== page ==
Cats with severe HCM commonly have auscultatory abnormalities. A systolic murmur, heard best over the mid sternum or left apex beat is common and is usually due to SAM. The murmur is often dynamic, increasing in intensity when the cat becomes excited and heart rate and myocardial contractility increase (especially when contractility of the papillary muscles increases) and decreasing in intensity or disappearing when the cat is calm. It should be noted that change in contractility, not heart rate, is the cause of the change in murmur intensity. Heart rate change is just along for the ride and is an index of changes in sympathetic tone.
A gallop sound may be present in cats with severe HCM. It should be noted that not all three heart sound rhythms are due to gallop sounds, since systolic clicks also occur with some frequency in cats. A systolic click is more likely to vary in intensity (although often it does not) and should be the assumed cause when there is mild or no apparent cardiac disease present.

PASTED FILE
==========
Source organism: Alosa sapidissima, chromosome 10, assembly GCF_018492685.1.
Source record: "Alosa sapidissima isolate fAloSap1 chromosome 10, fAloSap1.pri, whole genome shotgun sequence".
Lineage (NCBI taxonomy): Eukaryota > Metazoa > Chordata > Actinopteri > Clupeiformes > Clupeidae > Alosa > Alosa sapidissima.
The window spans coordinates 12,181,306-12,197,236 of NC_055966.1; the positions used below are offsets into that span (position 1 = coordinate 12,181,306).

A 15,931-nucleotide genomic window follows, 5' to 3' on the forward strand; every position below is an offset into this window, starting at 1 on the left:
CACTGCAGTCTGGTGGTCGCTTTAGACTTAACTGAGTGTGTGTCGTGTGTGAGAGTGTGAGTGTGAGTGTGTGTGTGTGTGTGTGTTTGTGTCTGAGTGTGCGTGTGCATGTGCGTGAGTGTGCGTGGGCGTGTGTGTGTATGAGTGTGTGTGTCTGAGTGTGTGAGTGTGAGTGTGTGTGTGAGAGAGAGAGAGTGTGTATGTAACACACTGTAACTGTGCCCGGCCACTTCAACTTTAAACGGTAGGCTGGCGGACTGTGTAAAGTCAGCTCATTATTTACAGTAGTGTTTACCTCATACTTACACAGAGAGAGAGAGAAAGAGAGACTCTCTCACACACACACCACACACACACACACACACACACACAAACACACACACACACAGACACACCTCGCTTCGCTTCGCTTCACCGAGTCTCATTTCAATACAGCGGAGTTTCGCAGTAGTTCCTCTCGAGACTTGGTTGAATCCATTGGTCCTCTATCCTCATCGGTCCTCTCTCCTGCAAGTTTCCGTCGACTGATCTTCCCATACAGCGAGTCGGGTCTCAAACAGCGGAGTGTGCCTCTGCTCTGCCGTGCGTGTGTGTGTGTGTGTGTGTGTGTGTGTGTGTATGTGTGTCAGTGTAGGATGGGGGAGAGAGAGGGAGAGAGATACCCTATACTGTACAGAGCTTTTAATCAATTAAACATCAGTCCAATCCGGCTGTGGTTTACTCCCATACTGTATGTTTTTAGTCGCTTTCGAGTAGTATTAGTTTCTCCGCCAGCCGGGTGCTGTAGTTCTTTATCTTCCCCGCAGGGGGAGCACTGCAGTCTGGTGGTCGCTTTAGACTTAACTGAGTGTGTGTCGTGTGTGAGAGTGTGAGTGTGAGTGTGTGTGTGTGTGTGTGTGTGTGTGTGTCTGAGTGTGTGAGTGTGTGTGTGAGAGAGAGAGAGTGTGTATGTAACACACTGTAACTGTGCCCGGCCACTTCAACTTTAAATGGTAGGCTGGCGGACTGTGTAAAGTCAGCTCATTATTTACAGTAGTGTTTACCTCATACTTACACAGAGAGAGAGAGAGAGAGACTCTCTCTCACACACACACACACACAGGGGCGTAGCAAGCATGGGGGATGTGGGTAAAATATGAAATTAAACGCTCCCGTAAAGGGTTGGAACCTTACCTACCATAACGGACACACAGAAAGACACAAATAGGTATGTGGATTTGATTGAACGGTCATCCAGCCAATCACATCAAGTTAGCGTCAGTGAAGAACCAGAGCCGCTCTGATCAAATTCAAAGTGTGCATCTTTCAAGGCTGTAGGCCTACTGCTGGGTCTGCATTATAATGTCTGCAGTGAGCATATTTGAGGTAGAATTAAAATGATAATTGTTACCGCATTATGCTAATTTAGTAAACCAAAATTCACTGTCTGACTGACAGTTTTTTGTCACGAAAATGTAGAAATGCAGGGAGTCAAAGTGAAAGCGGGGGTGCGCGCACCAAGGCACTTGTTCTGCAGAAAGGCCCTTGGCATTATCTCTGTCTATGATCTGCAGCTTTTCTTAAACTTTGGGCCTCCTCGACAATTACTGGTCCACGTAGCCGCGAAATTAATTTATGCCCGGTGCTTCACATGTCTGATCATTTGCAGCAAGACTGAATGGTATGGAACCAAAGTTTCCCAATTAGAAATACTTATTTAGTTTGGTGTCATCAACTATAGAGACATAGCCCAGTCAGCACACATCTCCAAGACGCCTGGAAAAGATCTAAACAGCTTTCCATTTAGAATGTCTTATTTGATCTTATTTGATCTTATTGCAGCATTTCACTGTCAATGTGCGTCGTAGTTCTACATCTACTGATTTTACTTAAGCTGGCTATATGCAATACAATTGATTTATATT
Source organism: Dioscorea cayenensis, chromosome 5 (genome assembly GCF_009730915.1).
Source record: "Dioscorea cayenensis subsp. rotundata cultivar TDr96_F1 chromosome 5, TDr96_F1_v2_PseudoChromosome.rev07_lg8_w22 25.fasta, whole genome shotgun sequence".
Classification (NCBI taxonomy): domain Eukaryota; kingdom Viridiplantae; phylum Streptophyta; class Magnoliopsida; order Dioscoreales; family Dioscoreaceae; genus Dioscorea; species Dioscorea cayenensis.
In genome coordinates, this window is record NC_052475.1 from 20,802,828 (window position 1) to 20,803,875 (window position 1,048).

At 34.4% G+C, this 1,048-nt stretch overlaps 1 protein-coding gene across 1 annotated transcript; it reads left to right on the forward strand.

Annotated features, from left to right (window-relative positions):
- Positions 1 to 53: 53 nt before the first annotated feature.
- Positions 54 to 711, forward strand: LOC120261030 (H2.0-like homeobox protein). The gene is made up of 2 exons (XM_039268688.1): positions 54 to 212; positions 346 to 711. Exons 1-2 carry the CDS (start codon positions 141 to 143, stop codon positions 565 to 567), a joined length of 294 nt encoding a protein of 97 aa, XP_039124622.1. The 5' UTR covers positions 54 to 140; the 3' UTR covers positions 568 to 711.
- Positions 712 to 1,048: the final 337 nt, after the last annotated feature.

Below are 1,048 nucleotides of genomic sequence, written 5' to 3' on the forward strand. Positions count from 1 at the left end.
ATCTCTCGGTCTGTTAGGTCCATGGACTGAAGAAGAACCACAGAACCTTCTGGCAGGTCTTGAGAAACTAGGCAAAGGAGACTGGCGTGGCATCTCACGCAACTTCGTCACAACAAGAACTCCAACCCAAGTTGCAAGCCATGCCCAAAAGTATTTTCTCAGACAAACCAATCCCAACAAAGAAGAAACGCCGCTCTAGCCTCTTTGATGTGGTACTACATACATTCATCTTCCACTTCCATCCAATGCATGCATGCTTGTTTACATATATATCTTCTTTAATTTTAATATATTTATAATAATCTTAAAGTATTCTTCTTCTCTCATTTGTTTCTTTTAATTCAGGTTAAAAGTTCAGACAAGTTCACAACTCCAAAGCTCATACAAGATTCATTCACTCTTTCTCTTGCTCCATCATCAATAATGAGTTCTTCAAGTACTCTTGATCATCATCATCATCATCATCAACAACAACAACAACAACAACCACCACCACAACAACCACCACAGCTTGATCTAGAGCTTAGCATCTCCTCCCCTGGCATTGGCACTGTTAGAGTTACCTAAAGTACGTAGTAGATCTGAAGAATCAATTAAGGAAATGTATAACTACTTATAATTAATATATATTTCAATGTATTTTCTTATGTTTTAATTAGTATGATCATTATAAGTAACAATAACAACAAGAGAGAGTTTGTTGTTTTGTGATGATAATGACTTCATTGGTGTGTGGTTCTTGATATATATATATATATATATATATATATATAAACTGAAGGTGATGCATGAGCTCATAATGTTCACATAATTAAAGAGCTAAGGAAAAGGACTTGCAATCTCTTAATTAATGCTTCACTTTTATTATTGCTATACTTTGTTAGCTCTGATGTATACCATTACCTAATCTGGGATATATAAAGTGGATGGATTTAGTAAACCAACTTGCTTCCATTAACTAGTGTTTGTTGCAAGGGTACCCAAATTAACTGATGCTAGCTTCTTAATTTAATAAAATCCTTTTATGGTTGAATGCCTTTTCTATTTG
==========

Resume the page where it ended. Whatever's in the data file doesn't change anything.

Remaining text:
HCM almost always causes diastolic dysfunction rather than systolic dysfunction. Diastolic dysfunction is usually either a problem with chamber compliance (1/stiffness) or chamber relaxation. Severe concentric hypertrophy by itself increases chamber stiffness. In addition, blood flow and especially blood flow reserve to severely thickened myocardium is compromised, which causes myocardial ischemia, cell death, and replacement fibrosis. This has been documented in cats by showing that cardiac troponin I concentration is increased in cats with severe HCM. Increased concentrations of circulating neurohormones may also stimulate the production of collagen, which produces interstitial fibrosis. Fibrosis increases chamber stiffness (increased Δ pressure/Δ volume) further and is the primary reason for the marked diastolic dysfunction seen in this disease. The stiff ventricular chamber causes a greater increase in pressure for any given increase in volume when the ventricle fills in diastole. The increased diastolic pressure backs up into the left atrium, pulmonary veins and pulmonary capillaries and produces congestive heart failure (CHF; i.e., pulmonary edema and pleural effusion).